By Claire Alongi
On Feb 14, 2018 at Marjory Stoneman Douglas High School in Parkland, Florida, 17 people were killed and 14 were seriously injured when 19 year-old Nikolas Cruz opened fire with an AR-15 rifle.
Another school shooting come and gone.
I’m tired. I’m tired of writing and reading about mass shootings and school shootings, and I’m tired of the fact that we’ve gotten to a point where such thing as a shooting can be a well trodden topic. I’m tired of lawmakers doing the same gig and dance, sending out prayers to the victims, wondering at the inhumanity of it all while taking money from the NRA and failing to impose any kind of gun control laws.
In one of his tweets after the Parkland shooting, Donald Trump said “No child, teacher or anyone else should feel unsafe in an American school.”
Honestly it’s a wonder that anyone does feel safe in a school, with 290 shootings occurring in schools since 2013 according to Everytown Research. Not all of them had the death toll of Parkland, but the fact that 290 guns have gone off in schools since 2013 should speak for itself.
But apparently it doesn’t.
Apparently we have to bring up the statistics every few months, more people dead but the firearms that killed them still walking the earth.
What arguments exist for the continued proliferation of guns in America, when countries like Japan have considerable firearm control and in 2014 had 6 gun deaths as opposed to a whopping 33,599 in the US, as reported by the BBC?
When did guns become more important than human lives, than the lives of children?
The students of Marjory Stoneman Douglas and the surrounding community mean to make it so that these questions don’t have to be asked anymore.
On Saturday students spoke to news networks like CNN and declared that they would be leading the charge to make their school the last school shooting in the US, as well as naming March 24 a day of a nationwide student protest to enact gun control laws.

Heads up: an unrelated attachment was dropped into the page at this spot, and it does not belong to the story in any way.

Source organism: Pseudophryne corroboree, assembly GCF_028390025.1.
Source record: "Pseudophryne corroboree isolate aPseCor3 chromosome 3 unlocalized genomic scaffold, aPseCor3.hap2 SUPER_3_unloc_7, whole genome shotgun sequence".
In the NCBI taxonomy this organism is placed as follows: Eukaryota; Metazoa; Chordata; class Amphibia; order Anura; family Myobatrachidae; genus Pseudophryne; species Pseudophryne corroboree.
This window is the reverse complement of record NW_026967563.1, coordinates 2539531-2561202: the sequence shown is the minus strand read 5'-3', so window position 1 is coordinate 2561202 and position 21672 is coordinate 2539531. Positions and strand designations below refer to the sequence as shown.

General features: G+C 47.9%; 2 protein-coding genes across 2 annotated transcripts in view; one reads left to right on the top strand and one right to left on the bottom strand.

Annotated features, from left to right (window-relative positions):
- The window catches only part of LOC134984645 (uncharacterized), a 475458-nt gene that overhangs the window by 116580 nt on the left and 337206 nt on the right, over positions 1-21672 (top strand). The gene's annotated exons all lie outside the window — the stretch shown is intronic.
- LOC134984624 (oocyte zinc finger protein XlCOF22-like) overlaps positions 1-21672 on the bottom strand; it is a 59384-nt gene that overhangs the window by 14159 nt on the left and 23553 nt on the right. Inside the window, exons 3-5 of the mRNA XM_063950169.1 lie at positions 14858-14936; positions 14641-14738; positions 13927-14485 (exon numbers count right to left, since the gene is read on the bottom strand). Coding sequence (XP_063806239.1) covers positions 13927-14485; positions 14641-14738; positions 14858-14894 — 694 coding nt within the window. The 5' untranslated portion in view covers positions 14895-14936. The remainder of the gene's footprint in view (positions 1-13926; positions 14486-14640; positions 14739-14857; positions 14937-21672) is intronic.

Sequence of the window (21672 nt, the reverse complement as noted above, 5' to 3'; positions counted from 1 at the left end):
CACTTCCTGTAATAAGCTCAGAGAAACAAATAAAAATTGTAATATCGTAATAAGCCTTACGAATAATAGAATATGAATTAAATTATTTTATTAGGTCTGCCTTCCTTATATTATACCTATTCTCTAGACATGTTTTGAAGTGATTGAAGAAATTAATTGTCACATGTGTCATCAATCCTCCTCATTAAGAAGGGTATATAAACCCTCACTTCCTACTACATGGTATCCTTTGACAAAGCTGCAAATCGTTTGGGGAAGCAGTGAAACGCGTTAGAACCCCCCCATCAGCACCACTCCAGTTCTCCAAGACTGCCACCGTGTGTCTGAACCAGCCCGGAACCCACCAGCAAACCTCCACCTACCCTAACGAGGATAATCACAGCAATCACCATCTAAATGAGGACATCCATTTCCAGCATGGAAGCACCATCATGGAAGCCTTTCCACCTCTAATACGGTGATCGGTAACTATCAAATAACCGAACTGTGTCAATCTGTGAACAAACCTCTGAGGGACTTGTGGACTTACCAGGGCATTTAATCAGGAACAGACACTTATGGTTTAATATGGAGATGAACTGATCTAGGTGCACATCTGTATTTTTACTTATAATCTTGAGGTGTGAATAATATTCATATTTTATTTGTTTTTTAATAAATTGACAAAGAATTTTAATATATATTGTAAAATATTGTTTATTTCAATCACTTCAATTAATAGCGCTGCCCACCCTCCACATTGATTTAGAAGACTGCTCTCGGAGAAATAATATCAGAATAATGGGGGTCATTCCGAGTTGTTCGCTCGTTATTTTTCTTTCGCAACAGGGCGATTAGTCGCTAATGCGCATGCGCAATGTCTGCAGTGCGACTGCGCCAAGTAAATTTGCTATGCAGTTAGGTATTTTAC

At a gun control rally on Saturday, senior Emma Gonzalez told the crowd, “We are going to be the kids you read about in textbooks. Not because we’re going to be another statistic about mass shooting in America, but because […] we are going to be the last mass shooting. Just like Tinker v. Des Moines, we are going to change the law. That’s going to be Marjory Stoneman Douglas in that textbook and it’s going to be due to the tireless effort of the school board, the faculty members, the family members and most of all the students.”
She ended her speech with, “That us kids don’t know what we’re talking about, that we’re too young to understand how the government works. We call BS.”
It seemed impossible that nothing would be done after Sandy Hook, when 20 children no older than seven, along with six adults, the shooter and the shooter’s mother were killed. And yet here we are, locked in the same deadly push and pull with the deadliest mass shooting in US history only a few months behind us in Las Vegas and Parkland a raw wound in the present.
But I also like to think Gonzalez is right. This is a battle for the younger generations. After years of expecting the work to get done for us now it’s the time to step up and do it ourselves. Scream so loud, protest until feet hurt, research until eyes burn, write letters to Congress until hands are stained with ink. This isn’t a fight just for those at Marjory Stoneman Douglas. This is a call to action to students and young people everywhere.
Unlike other shootings in the past, there’s a certain feeling of ultimatum presented by the students of Marjory Stoneman Douglas. On Monday, Feb 19 there were already student protests outside the White House. And the call to action on March 24 is the next big step. If this march is as successful as other recent nationwide protests big change could be just around the corner.
It’s time to make Gonzalez’s dream, and the dream of all those students from Parkland whether they survived or were taken far before their time, a reality.
Let this be America’s last school shooting.